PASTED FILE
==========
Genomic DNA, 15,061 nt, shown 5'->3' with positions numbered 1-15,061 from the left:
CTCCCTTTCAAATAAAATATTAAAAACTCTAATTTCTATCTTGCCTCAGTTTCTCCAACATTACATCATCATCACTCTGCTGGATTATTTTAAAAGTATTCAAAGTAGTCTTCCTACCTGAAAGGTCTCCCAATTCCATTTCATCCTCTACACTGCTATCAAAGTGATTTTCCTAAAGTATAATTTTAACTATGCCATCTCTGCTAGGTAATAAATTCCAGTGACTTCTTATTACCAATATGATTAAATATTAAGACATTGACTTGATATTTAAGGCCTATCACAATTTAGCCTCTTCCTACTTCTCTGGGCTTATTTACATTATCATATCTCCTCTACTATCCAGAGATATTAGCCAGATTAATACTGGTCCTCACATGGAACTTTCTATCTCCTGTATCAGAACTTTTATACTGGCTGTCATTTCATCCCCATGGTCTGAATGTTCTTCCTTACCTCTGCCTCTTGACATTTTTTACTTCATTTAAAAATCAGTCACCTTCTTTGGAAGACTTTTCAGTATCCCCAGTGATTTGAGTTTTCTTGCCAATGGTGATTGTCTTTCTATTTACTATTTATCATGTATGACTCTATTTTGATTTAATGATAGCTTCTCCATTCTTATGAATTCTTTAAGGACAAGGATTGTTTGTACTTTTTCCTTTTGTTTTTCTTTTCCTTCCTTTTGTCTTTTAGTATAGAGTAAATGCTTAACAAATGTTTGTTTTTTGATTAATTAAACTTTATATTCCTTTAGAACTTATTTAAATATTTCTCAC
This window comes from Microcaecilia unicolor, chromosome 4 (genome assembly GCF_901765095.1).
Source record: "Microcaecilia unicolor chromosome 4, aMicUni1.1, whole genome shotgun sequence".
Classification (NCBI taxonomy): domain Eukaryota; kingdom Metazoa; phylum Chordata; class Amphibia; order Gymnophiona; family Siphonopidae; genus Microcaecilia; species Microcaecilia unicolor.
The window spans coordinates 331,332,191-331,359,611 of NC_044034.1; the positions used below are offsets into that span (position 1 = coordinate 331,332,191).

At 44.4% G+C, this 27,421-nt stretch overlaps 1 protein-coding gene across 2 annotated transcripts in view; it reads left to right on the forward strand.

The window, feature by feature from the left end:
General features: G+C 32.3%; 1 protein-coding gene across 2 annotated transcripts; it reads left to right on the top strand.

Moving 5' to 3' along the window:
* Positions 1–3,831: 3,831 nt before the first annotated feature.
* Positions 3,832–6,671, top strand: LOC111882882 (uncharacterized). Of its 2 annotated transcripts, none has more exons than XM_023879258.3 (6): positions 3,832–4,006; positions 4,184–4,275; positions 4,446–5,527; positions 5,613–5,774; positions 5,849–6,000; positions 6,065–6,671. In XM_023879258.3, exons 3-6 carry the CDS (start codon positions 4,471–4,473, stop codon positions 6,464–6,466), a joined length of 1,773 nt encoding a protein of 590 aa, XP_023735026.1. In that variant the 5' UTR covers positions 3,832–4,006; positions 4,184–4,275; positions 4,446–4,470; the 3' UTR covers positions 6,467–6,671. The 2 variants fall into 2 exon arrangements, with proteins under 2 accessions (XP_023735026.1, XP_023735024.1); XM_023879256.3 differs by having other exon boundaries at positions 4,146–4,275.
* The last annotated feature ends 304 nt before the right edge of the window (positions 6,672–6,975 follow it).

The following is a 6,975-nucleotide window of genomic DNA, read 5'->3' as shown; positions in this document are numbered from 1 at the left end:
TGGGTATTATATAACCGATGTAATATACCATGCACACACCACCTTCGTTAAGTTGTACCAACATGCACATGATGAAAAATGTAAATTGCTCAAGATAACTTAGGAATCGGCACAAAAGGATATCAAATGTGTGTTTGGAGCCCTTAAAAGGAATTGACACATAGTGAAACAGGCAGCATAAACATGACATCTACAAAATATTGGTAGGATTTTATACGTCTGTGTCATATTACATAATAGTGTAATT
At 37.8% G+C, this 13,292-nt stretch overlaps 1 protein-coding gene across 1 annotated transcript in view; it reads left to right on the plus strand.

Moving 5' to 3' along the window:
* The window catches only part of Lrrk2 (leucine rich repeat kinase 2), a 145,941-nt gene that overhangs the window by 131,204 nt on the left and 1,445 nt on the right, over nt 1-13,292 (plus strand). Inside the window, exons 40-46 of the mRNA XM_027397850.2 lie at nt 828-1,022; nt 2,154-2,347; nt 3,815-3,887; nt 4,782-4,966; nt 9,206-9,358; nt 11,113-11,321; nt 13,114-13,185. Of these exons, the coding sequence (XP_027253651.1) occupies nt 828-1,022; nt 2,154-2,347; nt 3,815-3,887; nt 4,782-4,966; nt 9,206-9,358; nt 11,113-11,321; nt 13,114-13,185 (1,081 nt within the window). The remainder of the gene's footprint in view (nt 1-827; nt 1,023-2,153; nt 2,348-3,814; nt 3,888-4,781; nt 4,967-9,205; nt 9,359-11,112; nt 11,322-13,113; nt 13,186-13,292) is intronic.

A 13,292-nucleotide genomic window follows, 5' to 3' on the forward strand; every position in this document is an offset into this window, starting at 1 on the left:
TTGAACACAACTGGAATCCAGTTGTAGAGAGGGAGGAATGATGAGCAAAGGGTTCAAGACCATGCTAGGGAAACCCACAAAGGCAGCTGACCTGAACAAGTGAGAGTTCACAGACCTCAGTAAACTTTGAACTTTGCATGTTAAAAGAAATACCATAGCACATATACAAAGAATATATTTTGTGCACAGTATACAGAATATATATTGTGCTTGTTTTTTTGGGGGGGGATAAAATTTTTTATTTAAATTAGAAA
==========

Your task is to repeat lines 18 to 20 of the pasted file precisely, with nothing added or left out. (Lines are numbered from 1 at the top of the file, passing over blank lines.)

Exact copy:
* The window catches only part of Lrrk2 (leucine rich repeat kinase 2), a 145,941-nt gene that overhangs the window by 131,204 nt on the left and 1,445 nt on the right, over nt 1-13,292 (plus strand). Inside the window, exons 40-46 of the mRNA XM_027397850.2 lie at nt 828-1,022; nt 2,154-2,347; nt 3,815-3,887; nt 4,782-4,966; nt 9,206-9,358; nt 11,113-11,321; nt 13,114-13,185. Of these exons, the coding sequence (XP_027253651.1) occupies nt 828-1,022; nt 2,154-2,347; nt 3,815-3,887; nt 4,782-4,966; nt 9,206-9,358; nt 11,113-11,321; nt 13,114-13,185 (1,081 nt within the window). The remainder of the gene's footprint in view (nt 1-827; nt 1,023-2,153; nt 2,348-3,814; nt 3,888-4,781; nt 4,967-9,205; nt 9,359-11,112; nt 11,322-13,113; nt 13,186-13,292) is intronic.

A 13,292-nucleotide genomic window follows, 5' to 3' on the forward strand; every position in this document is an offset into this window, starting at 1 on the left:
TTGAACACAACTGGAATCCAGTTGTAGAGAGGGAGGAATGATGAGCAAAGGGTTCAAGACCATGCTAGGGAAACCCACAAAGGCAGCTGACCTGAACAAGTGAGAGTTCACAGACCTCAGTAAACTTTGAACTTTGCATGTTAAAAGAAATACCATAGCACATATACAAAGAATATATTTTGTGCACAGTATACAGAATATATATTGTGCTTGTTTTTTTGGGGGGGGATAAAATTTTTTATTTAAATTAGAAA